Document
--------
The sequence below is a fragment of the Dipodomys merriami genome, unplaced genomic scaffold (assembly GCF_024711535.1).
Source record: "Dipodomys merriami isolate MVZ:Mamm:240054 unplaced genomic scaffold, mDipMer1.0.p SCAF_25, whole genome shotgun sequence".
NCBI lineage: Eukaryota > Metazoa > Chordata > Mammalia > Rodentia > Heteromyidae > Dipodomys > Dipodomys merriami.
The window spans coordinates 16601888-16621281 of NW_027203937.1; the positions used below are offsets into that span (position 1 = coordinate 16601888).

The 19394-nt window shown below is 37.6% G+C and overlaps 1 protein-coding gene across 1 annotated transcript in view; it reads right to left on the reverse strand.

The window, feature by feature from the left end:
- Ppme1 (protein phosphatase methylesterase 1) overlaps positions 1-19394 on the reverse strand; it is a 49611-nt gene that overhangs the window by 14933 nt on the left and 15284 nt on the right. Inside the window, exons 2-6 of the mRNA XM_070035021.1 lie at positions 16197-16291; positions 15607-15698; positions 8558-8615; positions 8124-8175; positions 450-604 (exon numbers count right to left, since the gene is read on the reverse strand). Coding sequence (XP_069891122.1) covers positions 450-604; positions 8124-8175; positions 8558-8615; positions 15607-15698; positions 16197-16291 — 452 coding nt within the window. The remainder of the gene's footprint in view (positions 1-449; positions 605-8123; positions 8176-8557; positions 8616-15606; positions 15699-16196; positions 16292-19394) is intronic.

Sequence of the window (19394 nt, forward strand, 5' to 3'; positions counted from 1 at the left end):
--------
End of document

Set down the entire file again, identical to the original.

The sequence below is a fragment of the Dipodomys merriami genome, unplaced genomic scaffold (assembly GCF_024711535.1).
Source record: "Dipodomys merriami isolate MVZ:Mamm:240054 unplaced genomic scaffold, mDipMer1.0.p SCAF_25, whole genome shotgun sequence".
NCBI lineage: Eukaryota > Metazoa > Chordata > Mammalia > Rodentia > Heteromyidae > Dipodomys > Dipodomys merriami.
The window spans coordinates 16601888-16621281 of NW_027203937.1; the positions used below are offsets into that span (position 1 = coordinate 16601888).

The 19394-nt window shown below is 37.6% G+C and overlaps 1 protein-coding gene across 1 annotated transcript in view; it reads right to left on the reverse strand.

The window, feature by feature from the left end:
- Ppme1 (protein phosphatase methylesterase 1) overlaps positions 1-19394 on the reverse strand; it is a 49611-nt gene that overhangs the window by 14933 nt on the left and 15284 nt on the right. Inside the window, exons 2-6 of the mRNA XM_070035021.1 lie at positions 16197-16291; positions 15607-15698; positions 8558-8615; positions 8124-8175; positions 450-604 (exon numbers count right to left, since the gene is read on the reverse strand). Coding sequence (XP_069891122.1) covers positions 450-604; positions 8124-8175; positions 8558-8615; positions 15607-15698; positions 16197-16291 — 452 coding nt within the window. The remainder of the gene's footprint in view (positions 1-449; positions 605-8123; positions 8176-8557; positions 8616-15606; positions 15699-16196; positions 16292-19394) is intronic.

Sequence of the window (19394 nt, forward strand, 5' to 3'; positions counted from 1 at the left end):